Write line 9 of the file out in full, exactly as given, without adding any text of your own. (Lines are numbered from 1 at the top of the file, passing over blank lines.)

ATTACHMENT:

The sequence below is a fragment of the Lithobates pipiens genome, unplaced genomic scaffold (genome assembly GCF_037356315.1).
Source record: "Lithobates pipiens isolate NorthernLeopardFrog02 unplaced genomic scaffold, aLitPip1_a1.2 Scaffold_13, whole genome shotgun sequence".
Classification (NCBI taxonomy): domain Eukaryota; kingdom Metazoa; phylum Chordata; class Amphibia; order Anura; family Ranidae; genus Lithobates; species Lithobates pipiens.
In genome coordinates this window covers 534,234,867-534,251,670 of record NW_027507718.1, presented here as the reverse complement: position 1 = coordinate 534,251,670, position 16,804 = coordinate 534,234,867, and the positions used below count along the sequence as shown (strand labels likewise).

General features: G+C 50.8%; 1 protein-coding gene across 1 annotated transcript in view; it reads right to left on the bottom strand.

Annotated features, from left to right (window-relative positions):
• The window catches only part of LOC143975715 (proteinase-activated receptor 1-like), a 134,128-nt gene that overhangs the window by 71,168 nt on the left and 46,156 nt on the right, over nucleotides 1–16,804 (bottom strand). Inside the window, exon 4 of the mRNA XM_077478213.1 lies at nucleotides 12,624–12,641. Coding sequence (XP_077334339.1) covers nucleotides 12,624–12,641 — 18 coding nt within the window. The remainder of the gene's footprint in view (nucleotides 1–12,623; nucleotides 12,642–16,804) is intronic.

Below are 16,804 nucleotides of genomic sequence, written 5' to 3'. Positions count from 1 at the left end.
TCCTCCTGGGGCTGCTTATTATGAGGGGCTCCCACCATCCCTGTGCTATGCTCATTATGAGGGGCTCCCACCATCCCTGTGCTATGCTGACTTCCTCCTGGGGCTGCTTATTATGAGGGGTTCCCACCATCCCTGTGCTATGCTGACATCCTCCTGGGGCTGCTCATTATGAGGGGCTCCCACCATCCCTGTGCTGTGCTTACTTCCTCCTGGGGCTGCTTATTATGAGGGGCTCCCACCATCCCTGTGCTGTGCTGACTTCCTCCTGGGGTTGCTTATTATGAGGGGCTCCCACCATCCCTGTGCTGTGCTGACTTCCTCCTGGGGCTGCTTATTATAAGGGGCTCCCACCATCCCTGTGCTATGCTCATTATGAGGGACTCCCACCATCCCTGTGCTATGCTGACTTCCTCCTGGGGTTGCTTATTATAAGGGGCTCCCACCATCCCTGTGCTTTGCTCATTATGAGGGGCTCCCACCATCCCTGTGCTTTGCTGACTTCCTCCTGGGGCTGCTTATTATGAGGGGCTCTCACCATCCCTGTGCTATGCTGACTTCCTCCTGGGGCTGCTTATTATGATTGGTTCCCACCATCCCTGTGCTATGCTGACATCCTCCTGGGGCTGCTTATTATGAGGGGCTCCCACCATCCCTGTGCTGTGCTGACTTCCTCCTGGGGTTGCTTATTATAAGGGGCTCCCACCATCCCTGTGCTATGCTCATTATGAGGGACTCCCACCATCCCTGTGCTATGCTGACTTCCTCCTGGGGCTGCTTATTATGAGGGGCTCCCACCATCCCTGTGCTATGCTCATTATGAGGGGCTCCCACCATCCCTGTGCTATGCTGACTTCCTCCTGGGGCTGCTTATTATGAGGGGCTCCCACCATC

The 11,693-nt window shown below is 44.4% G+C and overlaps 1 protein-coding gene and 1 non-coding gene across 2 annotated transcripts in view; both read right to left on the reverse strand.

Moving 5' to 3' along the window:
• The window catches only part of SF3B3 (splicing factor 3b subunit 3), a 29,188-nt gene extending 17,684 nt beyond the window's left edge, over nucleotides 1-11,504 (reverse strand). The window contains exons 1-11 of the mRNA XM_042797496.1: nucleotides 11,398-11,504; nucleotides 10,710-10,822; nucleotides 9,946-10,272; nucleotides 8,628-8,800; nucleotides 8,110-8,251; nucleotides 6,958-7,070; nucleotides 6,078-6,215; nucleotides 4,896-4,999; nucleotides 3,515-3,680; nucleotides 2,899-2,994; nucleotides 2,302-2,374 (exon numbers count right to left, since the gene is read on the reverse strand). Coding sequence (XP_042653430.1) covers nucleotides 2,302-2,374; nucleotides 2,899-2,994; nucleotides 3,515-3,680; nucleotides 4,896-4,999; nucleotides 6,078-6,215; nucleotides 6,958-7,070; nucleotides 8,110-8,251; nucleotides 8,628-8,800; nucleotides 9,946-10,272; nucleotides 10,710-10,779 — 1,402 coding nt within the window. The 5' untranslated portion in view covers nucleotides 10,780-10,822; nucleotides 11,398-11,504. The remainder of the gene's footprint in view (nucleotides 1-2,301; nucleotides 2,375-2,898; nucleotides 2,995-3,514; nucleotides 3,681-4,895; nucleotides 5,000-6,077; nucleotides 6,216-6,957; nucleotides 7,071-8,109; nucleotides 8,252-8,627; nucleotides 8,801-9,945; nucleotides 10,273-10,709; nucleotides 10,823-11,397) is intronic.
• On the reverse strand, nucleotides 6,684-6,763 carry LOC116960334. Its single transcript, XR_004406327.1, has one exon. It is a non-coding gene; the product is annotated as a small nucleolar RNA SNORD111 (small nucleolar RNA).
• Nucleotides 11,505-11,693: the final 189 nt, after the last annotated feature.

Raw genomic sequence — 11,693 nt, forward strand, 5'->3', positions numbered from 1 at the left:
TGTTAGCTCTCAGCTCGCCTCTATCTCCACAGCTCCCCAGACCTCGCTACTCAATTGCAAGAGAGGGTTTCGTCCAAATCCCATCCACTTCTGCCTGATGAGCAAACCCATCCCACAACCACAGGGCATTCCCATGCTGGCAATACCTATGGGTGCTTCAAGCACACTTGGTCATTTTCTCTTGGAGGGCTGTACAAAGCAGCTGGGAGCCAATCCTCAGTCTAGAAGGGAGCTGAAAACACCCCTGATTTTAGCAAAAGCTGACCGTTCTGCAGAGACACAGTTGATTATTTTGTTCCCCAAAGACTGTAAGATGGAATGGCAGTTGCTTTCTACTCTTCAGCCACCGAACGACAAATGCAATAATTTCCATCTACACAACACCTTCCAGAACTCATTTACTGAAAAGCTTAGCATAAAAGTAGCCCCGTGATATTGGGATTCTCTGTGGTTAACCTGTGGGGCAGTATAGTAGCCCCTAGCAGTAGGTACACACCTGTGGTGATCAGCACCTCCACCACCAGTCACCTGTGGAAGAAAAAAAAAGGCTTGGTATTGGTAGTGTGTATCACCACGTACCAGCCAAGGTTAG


TCCTCCTGGGGCTGCTTATTATGAGGGGCTCCCACCATCCCTGTGCTATGCTCATTATGAGGGGCTCCCACCATCCCTGTGCTATGCTGACTTCCTCCTGGGGCTGCTTATTATGAGGGGTTCCCACCATCCCTGTGCTATGCTGACATCCTCCTGGGGCTGCTCATTATGAGGGGCTCCCACCATCCCTGTGCTGTGCTTACTTCCTCCTGGGGCTGCTTATTATGAGGGGCTCCCACCATCCCTGTGCTGTGCTGACTTCCTCCTGGGGTTGCTTATTATGAGGGGCTCCCACCATCCCTGTGCTGTGCTGACTTCCTCCTGGGGCTGCTTATTATAAGGGGCTCCCACCATCCCTGTGCTATGCTCATTATGAGGGACTCCCACCATCCCTGTGCTATGCTGACTTCCTCCTGGGGTTGCTTATTATAAGGGGCTCCCACCATCCCTGTGCTTTGCTCATTATGAGGGGCTCCCACCATCCCTGTGCTTTGCTGACTTCCTCCTGGGGCTGCTTATTATGAGGGGCTCTCACCATCCCTGTGCTATGCTGACTTCCTCCTGGGGCTGCTTATTATGATTGGTTCCCACCATCCCTGTGCTATGCTGACATCCTCCTGGGGCTGCTTATTATGAGGGGCTCCCACCATCCCTGTGCTGTGCTGACTTCCTCCTGGGGTTGCTTATTATAAGGGGCTCCCACCATCCCTGTGCTATGCTCATTATGAGGGACTCCCACCATCCCTGTGCTATGCTGACTTCCTCCTGGGGCTGCTTATTATGAGGGGCTCCCACCATCCCTGTGCTATGCTCATTATGAGGGGCTCCCACCATCCCTGTGCTATGCTGACTTCCTCCTGGGGCTGCTTATTATGAGGGGCTCCCACCATC